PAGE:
CHINA (BP) — Consider this challenge: Travel to a foreign country and make an everlasting impact for Christ in six months. You most likely won’t know the language or understand the culture. Most people you come in contact with have never heard the name Jesus. Chances are your new friends will reject your beliefs.
While the challenge may seem overwhelming to some, it excited Anita Baker* and Darcie Griegson*. They wanted to share their faith in an area of the world where the Gospel is not welcome.
The 20-somethings from The Church at Brook Hills in Birmingham, Ala., put their young careers — Baker an accountant and Griegson a singer-songwriter — on hold and moved to China with the International Mission Board’s Hands On program. Their goal was to share Christ with everyone they met through words, love and actions.
“There are still places in the world where people can be born and live and die and not hear the Gospel,” Griegson says. “That causes my heart to be burdened. Life is too short. When I stand before God, He’s not going to care how many songs I wrote. He cares about His glory and all of the nations. I just had to go where He said.”
Stepping outside their apartment and into the street brings the global evangelism map on their wall to life — most of Asia is lit up like a Christmas tree, indicating those who have yet to be reached with the Gospel message. On the street, the dots become the faces and names of their neighbors and friends.
“They [the unevangelized] live right outside our apartment building,” Griegson says, noting the difference from her Christian bubble in Alabama. “We know some of them by name. We have conversations with them. We’ve shared the Gospel with them. Yet ….”
Baker nods, knowing Griegson’s thought without her finishing it. Despite their zeal and enthusiasm, no one they have interacted with during their six months put their faith in Jesus. The Chinese are taught in school from a young age that there is no God. When you add that to the language barrier, it has been hard.
“It’s exhausting sharing the Gospel and getting rejected,” Baker says.
The challenge is not easy, but it’s worth the struggle.
“I can see why people give up and get discouraged in ministry here. It’s a hard, dark place. No one wants to hear at first,” Baker reflects, noting that people laughed at her for sharing her faith and even walked away. “To be a Christian here, you definitely have to count the cost. It affects what job you get, how your family relates to you. It can even mean prison or persecution.”
When the two get discouraged in their task, they look no further than the small community of Chinese believers for inspiration. Some of these friends are among the first Christ followers among their people group. Their Chinese friends have encouraged them to keep sharing, no matter the results.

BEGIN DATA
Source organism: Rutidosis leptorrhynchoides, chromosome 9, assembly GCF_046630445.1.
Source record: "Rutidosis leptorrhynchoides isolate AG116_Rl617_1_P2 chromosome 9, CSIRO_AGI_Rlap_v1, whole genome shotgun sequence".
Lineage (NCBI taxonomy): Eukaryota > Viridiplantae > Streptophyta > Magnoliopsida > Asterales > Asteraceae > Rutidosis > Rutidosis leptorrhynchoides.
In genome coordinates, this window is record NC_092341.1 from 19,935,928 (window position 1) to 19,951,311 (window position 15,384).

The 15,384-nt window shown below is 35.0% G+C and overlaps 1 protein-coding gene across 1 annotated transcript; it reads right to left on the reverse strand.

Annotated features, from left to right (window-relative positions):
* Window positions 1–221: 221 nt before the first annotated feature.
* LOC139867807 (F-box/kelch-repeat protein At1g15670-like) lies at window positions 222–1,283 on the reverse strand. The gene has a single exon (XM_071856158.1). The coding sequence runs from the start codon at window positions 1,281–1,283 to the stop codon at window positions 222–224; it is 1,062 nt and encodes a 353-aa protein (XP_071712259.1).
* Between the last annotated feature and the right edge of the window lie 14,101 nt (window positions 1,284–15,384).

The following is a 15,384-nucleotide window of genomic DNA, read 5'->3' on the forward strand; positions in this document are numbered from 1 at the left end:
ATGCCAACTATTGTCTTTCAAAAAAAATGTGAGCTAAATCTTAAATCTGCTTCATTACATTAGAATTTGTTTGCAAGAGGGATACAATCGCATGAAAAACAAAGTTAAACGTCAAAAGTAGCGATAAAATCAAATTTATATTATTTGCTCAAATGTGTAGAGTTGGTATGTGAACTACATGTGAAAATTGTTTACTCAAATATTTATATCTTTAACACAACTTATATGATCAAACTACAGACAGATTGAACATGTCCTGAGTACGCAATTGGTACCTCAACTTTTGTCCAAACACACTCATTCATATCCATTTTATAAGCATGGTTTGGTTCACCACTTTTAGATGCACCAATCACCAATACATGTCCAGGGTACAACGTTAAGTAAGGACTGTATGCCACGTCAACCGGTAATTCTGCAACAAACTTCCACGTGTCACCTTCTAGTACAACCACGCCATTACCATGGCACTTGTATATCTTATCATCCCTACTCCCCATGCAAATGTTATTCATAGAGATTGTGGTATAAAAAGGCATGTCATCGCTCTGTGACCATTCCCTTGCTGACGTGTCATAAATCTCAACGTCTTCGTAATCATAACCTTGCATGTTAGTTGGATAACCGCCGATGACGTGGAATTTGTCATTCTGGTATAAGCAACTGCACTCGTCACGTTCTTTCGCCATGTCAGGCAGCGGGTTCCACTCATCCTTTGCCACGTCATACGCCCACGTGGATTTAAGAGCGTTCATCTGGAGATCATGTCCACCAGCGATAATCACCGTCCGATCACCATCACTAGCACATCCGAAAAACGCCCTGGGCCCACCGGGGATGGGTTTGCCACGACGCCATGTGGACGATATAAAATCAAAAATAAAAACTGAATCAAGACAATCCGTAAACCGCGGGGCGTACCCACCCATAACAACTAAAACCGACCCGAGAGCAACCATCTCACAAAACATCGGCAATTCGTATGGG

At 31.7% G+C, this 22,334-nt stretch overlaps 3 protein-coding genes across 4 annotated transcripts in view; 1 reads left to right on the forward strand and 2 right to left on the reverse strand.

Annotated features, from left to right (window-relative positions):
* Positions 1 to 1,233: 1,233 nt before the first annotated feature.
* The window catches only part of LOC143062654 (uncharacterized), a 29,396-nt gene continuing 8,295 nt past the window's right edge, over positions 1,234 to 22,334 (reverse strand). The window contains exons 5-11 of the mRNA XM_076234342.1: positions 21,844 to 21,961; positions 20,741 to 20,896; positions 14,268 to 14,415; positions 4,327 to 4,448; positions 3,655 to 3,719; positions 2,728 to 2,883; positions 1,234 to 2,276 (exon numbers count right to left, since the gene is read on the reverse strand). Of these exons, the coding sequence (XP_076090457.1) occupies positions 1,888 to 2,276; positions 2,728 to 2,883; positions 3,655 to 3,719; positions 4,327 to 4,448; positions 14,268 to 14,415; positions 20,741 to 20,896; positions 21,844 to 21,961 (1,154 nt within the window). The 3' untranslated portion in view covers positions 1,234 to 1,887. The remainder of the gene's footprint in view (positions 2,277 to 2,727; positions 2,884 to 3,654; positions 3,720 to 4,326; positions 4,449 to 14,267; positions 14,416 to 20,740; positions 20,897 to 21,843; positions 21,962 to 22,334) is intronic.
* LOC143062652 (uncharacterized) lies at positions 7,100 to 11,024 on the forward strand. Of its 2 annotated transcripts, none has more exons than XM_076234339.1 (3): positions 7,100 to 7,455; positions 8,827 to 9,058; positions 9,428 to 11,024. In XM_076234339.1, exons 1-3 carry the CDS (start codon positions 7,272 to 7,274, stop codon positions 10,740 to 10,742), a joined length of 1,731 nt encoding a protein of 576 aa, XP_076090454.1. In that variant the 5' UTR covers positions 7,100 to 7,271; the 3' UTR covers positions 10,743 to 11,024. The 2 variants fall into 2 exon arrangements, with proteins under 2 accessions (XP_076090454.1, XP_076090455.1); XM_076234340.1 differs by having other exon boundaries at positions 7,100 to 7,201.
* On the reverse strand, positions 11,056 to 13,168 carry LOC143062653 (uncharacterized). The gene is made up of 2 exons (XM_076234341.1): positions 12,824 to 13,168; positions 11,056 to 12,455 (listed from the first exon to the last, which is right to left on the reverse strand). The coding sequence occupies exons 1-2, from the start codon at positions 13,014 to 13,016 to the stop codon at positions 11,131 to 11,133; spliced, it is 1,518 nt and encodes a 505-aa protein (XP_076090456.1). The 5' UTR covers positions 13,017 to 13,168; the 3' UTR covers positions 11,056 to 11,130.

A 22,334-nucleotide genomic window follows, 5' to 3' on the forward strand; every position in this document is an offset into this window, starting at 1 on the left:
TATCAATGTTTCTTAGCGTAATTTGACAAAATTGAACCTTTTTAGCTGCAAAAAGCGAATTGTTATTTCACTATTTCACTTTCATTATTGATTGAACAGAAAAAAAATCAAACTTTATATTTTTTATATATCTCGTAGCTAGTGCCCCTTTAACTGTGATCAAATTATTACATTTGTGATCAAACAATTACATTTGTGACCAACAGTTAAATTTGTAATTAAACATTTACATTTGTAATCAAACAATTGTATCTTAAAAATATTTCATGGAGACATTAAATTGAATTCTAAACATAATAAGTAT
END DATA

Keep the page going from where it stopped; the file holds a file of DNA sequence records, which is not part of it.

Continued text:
Baker admits that when you can only speak Mandarin like a 3-year-old, you have to think of creative ways to share your faith on a deep level. They try everything from baking muffins to hanging out at the coffee shop. It’s music, however, that opens the most doors for the duo.
When Griegson and Baker pull out their guitars, people flock to them, whether it’s in the park, at a coffee shop or on the steps of their apartment building. They sing in English, but that doesn’t deter because music is a universal language.
The best friends strum their guitars in the park. Griegson’s strong voice carries from their grassy spot to the walking track. A Chinese man stops to find a seat on the nearby bench, grinning from ear to ear as he takes in the impromptu acoustic concert. Baker prays for him and the others listening as she accompanies her friend.
When they finish the song, Baker asks the man if he understood, since it was in English and not Mandarin. He smiles and says, “No, but it sounded like heavenly voices and gives me peace” — giving the two Americans and a Chinese friend the perfect opportunity to share the story of Christ. He tells them that “is a lot to think about,” then leaves the park smiling and humming. Baker and Griegson are not discouraged. In fact, they are excited. A seed is planted.
“When our Chinese Christian friends tell their testimony, most start out with, ‘A few years ago, an American came and shared with me and I rejected it. Then, another American came and shared with me and I believed,'” Griegson recounts. “Our job is to plant the seeds. It might be hard now, but one day, a harvest is going to happen.”
The young women hope someone will come after them and continue sharing with their friends. They pray that one day their friends from the unreached people groups in this city will have a testimony that goes something like this: “An American came and shared with me and I rejected it. Then, another came … and I believed.”
Susie Rain writes for the International Mission Board in Southeast Asia and C.S. Stanley is a video producer. For more stories about how God is at work in Asia, go to www.asiastories.com.